Greg Hands
Minister of State (Department for Business, Energy and Industrial Strategy)
18th Aug 2021
To ask the Secretary of State for Business, Energy and Industrial Strategy, what steps he is taking to ensure the full disclosure of Ultimate Beneficial Owner status for all UK-registered businesses.

In June 2016, the People with Significant Control (PSC) register and regulations were introduced with the aim of delivering greater transparency around the ownership of UK corporate entities. Over 99% of entities have complied with their PSC filing requirements. The register is widely used, has a positive economic effect and contributes to the fight against the abuse of corporate structures.

Between 1 April 2019 to 31 March 2021, 210 criminal proceedings were issued against companies and directors in connection with failure to comply with PSC requirements. 119 directors and 91 companies have been convicted.

In October 2019, BEIS published a statutory post-implementation review of the PSC regulations which stressed the importance of ensuring the reliability of the PSC register information. With that in mind, the Government has made clear that it will legislate when Parliamentary time allows to require identity verification of PSCs a part of a broader programme targeted at further improving corporate transparency.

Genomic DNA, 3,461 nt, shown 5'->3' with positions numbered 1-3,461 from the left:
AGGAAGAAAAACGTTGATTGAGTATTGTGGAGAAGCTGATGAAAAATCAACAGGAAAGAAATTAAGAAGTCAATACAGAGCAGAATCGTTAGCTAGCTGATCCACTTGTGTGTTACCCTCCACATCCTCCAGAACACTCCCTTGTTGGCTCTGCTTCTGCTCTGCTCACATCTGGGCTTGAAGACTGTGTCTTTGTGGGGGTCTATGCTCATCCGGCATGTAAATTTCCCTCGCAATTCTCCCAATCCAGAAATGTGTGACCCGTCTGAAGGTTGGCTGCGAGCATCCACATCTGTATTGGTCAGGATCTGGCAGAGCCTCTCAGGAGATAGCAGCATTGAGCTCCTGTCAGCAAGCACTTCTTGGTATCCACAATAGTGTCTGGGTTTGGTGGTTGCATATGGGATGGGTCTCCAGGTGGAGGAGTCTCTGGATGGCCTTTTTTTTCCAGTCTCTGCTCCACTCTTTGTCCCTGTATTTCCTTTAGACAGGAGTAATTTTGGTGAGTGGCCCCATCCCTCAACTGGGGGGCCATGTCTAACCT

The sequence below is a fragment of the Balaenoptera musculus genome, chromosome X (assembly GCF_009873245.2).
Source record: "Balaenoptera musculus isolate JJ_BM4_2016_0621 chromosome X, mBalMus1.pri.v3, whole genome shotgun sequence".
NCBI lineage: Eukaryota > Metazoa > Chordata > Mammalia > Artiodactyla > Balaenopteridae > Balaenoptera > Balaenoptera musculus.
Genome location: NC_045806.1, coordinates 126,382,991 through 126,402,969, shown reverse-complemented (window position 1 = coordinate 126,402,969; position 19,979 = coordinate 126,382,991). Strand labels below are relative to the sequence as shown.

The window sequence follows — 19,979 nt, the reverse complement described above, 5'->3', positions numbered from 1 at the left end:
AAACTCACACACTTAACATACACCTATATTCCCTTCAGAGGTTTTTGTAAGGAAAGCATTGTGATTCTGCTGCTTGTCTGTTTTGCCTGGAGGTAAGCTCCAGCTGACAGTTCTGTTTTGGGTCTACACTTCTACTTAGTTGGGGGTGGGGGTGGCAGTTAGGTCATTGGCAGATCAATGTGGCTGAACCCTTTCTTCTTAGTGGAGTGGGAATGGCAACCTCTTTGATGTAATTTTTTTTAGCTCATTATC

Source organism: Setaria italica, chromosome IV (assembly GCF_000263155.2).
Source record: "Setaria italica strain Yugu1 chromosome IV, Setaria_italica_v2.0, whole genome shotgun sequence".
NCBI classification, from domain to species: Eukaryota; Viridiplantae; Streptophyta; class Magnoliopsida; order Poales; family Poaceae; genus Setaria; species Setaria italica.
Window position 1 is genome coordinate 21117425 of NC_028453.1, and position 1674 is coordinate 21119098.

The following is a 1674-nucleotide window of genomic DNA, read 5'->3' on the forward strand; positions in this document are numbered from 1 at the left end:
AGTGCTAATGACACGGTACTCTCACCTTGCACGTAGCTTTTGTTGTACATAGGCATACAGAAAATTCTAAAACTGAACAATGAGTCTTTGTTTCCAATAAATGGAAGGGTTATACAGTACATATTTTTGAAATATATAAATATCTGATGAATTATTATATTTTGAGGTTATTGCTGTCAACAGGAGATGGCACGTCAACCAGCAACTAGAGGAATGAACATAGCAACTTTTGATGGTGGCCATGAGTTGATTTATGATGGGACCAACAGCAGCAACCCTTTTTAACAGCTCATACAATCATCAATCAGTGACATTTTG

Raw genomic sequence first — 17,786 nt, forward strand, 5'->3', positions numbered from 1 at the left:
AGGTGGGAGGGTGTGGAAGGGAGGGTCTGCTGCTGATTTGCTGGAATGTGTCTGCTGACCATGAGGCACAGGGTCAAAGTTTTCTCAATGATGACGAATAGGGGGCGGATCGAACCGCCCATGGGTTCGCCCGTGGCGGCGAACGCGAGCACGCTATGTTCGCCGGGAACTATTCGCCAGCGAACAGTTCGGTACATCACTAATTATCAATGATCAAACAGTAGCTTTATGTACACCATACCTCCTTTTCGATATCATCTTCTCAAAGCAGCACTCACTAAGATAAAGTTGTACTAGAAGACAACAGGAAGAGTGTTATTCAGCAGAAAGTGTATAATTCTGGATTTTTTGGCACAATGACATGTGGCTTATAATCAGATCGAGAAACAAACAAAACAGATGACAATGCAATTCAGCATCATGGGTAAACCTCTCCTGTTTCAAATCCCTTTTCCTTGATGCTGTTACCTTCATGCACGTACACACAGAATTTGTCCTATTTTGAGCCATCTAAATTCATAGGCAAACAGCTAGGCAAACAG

Paul Scully
Parliamentary Under-Secretary (Department for Business, Energy and Industrial Strategy)
18th Aug 2021
To ask the Secretary of State for Business, Energy and Industrial Strategy, what discussions he has had with his Cabinet colleagues on the involvement of any UK-registered entities in the Beirut port explosion on 4 August 2020.

The UK Government’s Insolvency Service has undertaken enquiries into a UK registered company with linkages to the Beirut port explosion and, where appropriate, has engaged with the Lebanese authorities. Matters surrounding the explosion remain the subject of ongoing investigation in the Lebanon and it would not be appropriate for me to comment further, nor to address specific questions on the matter, pending the outcome of any actions by the authorities there.

Paul Scully
Parliamentary Under-Secretary (Department for Business, Energy and Industrial Strategy)
18th Aug 2021
To ask the Secretary of State for Business, Energy and Industrial Strategy, whether he plans to take additional steps to ensure full transparency of any UK-registered entities linked to the Beirut port explosion on 4 August 2020.